5 Benefits of Making a Down Payment on Your Car Loan

5 Benefits of Making a Down Payment on Your Car Loan

March 7, 2024

Thinking about buying a new car but unsure about saving for a down payment? While some lenders may offer 100% financing or no down payment options, especially if you have good credit, it might not be the optimal choice. 

As a rule of thumb, aim to make a down payment of around 20% of the purchase price for a new car, and at least 10% for a used one.

If you can't manage the recommended amount, put down as much as you can without depleting your savings or emergency funds. The higher your down payment, the stronger your financial standing will be as you drive off with your new car.

This blog will explain why making a down payment is generally considered the best approach.


5 Benefits of making a down payment on your car loan


1. Lower monthly payments

When you make a down payment, you're essentially reducing the total amount you need to finance, resulting in a lower monthly payment. This means you'll be paying less each month.  It's a smart move for a more manageable and lower monthly loan payment.


2. Lower interest rates

When you put more money down on a car, you're borrowing less to finance it. With a smaller loan amount, you'll be paying interest on a reduced balance, leading to lower total interest costs.


3. Decreases the loan-to-value ratio

The loan-to-value ratio (LTV) compares the loan amount to the value of the vehicle. Lenders set limits on the maximum LTV they'll approve, and increasing your down payment could improve your chances of approval.

Additionally, lenders view the LTV ratio as an indicator of loan risk. When you borrow less relative to the car's value, it reduces the lender's risk of financial loss in case of default. Loans with lower risk often come with lower interest rates.


4. Increases the possibility of getting approved for a car loan easily

Making a down payment could increase your chances of getting approved for an auto loan, particularly if your credit scores are on the lower side. When you don't make a down payment, lenders face more risk if you default on the loan and they have to reclaim and sell the car.

While not making a down payment might not be a deal-breaker with good to excellent credit, lower credit scores could mean facing higher interest rates or potentially being denied a loan altogether.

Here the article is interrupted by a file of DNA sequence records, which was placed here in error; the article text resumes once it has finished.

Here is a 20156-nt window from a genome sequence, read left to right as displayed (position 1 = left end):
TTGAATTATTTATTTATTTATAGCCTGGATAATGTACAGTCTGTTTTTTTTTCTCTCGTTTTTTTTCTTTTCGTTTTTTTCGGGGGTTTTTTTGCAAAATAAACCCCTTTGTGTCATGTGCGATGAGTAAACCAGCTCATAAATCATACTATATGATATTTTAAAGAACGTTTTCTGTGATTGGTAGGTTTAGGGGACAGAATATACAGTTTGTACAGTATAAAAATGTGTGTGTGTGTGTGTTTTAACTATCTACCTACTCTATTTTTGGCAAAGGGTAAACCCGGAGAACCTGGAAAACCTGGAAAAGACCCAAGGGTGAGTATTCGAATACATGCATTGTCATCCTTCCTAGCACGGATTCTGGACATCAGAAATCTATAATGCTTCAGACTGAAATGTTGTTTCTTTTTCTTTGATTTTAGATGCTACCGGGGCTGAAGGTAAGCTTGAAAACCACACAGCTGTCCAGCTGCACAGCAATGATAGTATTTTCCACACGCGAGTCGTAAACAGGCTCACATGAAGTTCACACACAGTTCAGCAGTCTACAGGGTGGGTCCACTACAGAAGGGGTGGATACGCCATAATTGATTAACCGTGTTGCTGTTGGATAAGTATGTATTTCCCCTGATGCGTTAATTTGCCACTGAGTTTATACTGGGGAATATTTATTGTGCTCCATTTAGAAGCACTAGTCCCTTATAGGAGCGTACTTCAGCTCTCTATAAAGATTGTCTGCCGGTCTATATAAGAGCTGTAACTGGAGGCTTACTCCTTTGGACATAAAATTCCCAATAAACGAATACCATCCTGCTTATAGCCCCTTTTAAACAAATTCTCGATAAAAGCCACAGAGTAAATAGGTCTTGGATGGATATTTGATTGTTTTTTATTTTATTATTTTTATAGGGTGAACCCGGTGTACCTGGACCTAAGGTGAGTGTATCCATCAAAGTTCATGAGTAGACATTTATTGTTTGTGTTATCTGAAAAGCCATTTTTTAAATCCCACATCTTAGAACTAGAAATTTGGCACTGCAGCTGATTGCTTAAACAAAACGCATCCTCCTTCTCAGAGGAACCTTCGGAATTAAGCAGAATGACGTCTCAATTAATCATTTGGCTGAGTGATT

Read: How to Improve Your Credit Score


5. Reduces the chances of being upside down on your loan

When you purchase a new car, it undergoes about a 20% depreciation hit in the first year. If your down payment is less than 20%, there's a risk of owing more than the car's current value. This situation can be financially tricky. In case you want to sell or trade the car, you'd be responsible for covering the difference.

In the unfortunate event of an accident leading to your car being totaled, the insurance payout, based on the car's cash value, might not cover the full amount you still owe. 


Read: How to Get Out of Negative Equity on Car Loan


Is it a good idea to put zero down on a car?


While there are advantages to making a substantial down payment, it's important not to deplete your savings to take advantage of these benefits. Doing so could have serious repercussions for your financial well-being in case of a financial emergency. Nonetheless, it's advisable to put down some amount, even if it falls short of the recommended 20% for new cars or 10% for used ones.

You might qualify for a car loan with no down payment, but it's crucial to carefully weigh the long-term financial consequences. Not making a down payment can lead to higher monthly payments with added interest, a longer repayment period for the loan, or both. Furthermore, if you owe money on the car and decide to sell it, you're likely to end up owing more than the vehicle's worth.